Lebanon: increase in financial inflows not enough to cover trade deficit
Financial inflows to Lebanon saw a significant increase over the first four months of 2012. But the growth was still not enough to cover the trade deficit, which rose significantly leaving a net deficit in the balance of payments.
Financial inflows increased by 23.6 percent year-on-year to reach $5.1 billion in the first four months of 2012, compared to an annual decline of 28.5 percent reported in the same period of last year.
Capital flowing into Lebanon can take several forms, ranging from non-resident deposit inflows, to inward remittances, foreign direct investment and cash transfers from tourists.
Non-resident deposits went up by $400 million during the first four months of this year, accounting for a 14 percent rise in total deposits versus 29 percent in 2011.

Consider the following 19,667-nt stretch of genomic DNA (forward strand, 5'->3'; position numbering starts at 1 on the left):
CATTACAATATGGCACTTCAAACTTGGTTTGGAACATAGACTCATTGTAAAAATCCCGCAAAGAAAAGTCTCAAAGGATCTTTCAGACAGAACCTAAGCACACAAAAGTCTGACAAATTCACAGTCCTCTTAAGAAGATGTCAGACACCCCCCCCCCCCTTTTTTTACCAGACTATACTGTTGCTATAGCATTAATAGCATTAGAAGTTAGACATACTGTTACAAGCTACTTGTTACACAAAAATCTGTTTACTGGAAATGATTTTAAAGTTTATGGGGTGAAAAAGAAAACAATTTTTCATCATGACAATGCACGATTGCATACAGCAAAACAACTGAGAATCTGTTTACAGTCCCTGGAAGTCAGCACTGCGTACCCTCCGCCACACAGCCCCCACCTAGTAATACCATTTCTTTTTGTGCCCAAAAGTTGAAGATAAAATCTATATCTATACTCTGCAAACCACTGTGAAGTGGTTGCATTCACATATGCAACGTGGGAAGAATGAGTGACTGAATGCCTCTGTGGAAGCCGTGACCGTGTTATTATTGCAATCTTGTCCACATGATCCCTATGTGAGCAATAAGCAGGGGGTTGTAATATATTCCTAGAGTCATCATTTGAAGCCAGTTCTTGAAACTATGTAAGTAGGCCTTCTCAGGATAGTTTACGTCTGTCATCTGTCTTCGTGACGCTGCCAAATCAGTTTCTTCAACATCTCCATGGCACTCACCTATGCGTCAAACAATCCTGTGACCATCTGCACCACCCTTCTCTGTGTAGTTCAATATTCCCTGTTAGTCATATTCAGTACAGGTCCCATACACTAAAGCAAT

With regards to remittances, anecdotal evidence from the World Bank suggested that inflows have remained more or less steady. The latest estimates showed that inward money from the Lebanese diaspora remained constant at $7.6 billion in 2011.
In parallel, the balance of payments account recorded a cumulative deficit of precisely $ 916.1 million in the first four months of 2012. That deficit compares to $597.8 million over the corresponding period in the previous year.
The deficit registered in the first four months of 2012 is the result of a decline of $1.828 billion in net foreign assets of Lebanese commercial banks, as well as an increase of $912 million in net foreign assets of the Central Bank of Lebanon.
The deficit of $542.9 million registered in April 2012 is the result of a decline of $1.337 billion in net foreign assets of Lebanese commercial banks.
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